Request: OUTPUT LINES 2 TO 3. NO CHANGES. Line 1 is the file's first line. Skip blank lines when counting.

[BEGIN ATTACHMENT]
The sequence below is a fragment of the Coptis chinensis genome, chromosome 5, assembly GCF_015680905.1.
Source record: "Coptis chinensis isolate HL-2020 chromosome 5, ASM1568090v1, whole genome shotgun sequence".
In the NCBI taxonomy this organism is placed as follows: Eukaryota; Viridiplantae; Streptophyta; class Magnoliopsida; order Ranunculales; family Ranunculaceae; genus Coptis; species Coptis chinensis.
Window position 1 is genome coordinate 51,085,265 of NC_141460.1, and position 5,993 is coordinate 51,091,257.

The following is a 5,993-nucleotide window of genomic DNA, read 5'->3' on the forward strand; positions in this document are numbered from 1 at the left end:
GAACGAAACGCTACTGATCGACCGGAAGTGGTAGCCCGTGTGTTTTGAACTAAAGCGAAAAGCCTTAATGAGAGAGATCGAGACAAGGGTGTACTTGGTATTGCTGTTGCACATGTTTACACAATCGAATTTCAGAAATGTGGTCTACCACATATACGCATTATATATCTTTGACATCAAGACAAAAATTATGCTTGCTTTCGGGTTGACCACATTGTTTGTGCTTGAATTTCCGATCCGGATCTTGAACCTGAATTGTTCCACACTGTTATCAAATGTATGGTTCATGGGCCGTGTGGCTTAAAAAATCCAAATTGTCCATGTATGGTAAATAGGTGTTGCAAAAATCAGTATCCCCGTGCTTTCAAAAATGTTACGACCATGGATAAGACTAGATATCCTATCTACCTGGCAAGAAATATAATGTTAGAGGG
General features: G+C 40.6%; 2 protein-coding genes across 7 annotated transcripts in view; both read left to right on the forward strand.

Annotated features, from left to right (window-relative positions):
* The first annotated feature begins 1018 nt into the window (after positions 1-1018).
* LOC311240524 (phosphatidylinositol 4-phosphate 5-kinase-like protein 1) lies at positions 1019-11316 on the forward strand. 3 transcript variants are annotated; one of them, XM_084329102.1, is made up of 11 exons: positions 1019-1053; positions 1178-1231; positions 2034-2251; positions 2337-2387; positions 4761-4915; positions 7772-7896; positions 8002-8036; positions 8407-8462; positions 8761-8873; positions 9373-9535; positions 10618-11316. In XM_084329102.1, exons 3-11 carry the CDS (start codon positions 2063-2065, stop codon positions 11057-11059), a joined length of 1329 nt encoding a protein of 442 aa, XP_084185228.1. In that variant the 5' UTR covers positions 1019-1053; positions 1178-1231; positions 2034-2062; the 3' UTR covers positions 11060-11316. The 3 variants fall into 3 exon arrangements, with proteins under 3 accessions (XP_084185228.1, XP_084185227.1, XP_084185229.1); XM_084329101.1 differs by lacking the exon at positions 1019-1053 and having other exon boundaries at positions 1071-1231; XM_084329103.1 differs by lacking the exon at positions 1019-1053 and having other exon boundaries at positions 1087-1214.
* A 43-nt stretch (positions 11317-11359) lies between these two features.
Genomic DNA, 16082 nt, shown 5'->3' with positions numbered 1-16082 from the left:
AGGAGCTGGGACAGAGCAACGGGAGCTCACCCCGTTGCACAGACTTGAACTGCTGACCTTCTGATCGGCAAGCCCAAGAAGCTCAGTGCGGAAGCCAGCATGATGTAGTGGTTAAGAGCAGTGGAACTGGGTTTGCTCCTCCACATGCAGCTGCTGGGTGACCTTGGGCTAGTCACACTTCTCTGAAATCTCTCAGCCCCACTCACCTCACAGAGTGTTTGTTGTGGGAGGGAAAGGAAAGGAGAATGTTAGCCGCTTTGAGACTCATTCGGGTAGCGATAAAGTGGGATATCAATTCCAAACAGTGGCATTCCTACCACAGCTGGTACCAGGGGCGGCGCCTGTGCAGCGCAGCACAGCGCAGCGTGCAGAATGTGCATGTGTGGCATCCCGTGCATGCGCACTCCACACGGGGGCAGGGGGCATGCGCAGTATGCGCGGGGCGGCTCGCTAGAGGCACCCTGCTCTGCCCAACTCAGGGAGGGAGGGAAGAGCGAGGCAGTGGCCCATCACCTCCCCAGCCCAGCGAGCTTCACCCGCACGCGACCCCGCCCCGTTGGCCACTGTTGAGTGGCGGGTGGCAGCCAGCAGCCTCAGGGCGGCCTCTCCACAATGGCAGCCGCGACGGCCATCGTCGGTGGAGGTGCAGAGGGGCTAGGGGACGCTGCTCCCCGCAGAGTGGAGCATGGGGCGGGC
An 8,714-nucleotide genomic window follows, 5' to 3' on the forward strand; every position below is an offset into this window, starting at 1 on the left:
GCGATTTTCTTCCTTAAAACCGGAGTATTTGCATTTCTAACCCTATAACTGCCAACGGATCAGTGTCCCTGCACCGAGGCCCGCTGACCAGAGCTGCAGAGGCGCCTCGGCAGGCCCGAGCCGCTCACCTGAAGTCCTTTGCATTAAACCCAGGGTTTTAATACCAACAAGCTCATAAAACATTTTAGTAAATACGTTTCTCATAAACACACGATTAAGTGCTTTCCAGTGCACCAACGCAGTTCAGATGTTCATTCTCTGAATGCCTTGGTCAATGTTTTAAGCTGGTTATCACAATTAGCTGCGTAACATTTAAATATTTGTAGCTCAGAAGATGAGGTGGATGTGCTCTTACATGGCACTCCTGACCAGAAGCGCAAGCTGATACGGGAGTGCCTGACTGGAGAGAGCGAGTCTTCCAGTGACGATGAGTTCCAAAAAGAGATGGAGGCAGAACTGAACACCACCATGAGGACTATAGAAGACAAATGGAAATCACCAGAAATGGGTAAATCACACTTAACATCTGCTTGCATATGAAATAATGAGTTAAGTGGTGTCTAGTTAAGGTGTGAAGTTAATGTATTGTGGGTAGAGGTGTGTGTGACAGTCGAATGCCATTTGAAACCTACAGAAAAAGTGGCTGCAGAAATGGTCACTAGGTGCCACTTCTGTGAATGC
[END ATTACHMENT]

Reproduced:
Source record: "Coptis chinensis isolate HL-2020 chromosome 5, ASM1568090v1, whole genome shotgun sequence".
In the NCBI taxonomy this organism is placed as follows: Eukaryota; Viridiplantae; Streptophyta; class Magnoliopsida; order Ranunculales; family Ranunculaceae; genus Coptis; species Coptis chinensis.